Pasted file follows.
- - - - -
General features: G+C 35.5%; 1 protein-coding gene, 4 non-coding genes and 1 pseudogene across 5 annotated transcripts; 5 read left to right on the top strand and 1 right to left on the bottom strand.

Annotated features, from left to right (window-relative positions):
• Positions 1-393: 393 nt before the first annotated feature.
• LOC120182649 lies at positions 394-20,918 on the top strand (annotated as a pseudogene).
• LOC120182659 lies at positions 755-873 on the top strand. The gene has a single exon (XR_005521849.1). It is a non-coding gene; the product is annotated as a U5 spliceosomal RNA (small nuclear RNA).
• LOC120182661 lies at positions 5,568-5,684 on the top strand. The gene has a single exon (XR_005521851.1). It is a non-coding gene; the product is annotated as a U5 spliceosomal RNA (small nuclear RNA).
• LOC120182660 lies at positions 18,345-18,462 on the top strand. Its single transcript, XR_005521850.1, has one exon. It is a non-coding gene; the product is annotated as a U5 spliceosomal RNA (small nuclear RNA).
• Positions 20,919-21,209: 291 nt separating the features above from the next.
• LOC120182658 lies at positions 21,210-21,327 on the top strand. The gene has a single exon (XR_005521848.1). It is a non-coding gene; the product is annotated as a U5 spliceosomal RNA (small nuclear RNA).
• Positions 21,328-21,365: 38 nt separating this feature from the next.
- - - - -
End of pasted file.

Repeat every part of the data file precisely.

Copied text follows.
General features: G+C 35.5%; 1 protein-coding gene, 4 non-coding genes and 1 pseudogene across 5 annotated transcripts; 5 read left to right on the top strand and 1 right to left on the bottom strand.

Annotated features, from left to right (window-relative positions):
• Positions 1-393: 393 nt before the first annotated feature.
• LOC120182649 lies at positions 394-20,918 on the top strand (annotated as a pseudogene).
• LOC120182659 lies at positions 755-873 on the top strand. The gene has a single exon (XR_005521849.1). It is a non-coding gene; the product is annotated as a U5 spliceosomal RNA (small nuclear RNA).
• LOC120182661 lies at positions 5,568-5,684 on the top strand. The gene has a single exon (XR_005521851.1). It is a non-coding gene; the product is annotated as a U5 spliceosomal RNA (small nuclear RNA).
• LOC120182660 lies at positions 18,345-18,462 on the top strand. Its single transcript, XR_005521850.1, has one exon. It is a non-coding gene; the product is annotated as a U5 spliceosomal RNA (small nuclear RNA).
• Positions 20,919-21,209: 291 nt separating the features above from the next.
• LOC120182658 lies at positions 21,210-21,327 on the top strand. The gene has a single exon (XR_005521848.1). It is a non-coding gene; the product is annotated as a U5 spliceosomal RNA (small nuclear RNA).
• Positions 21,328-21,365: 38 nt separating this feature from the next.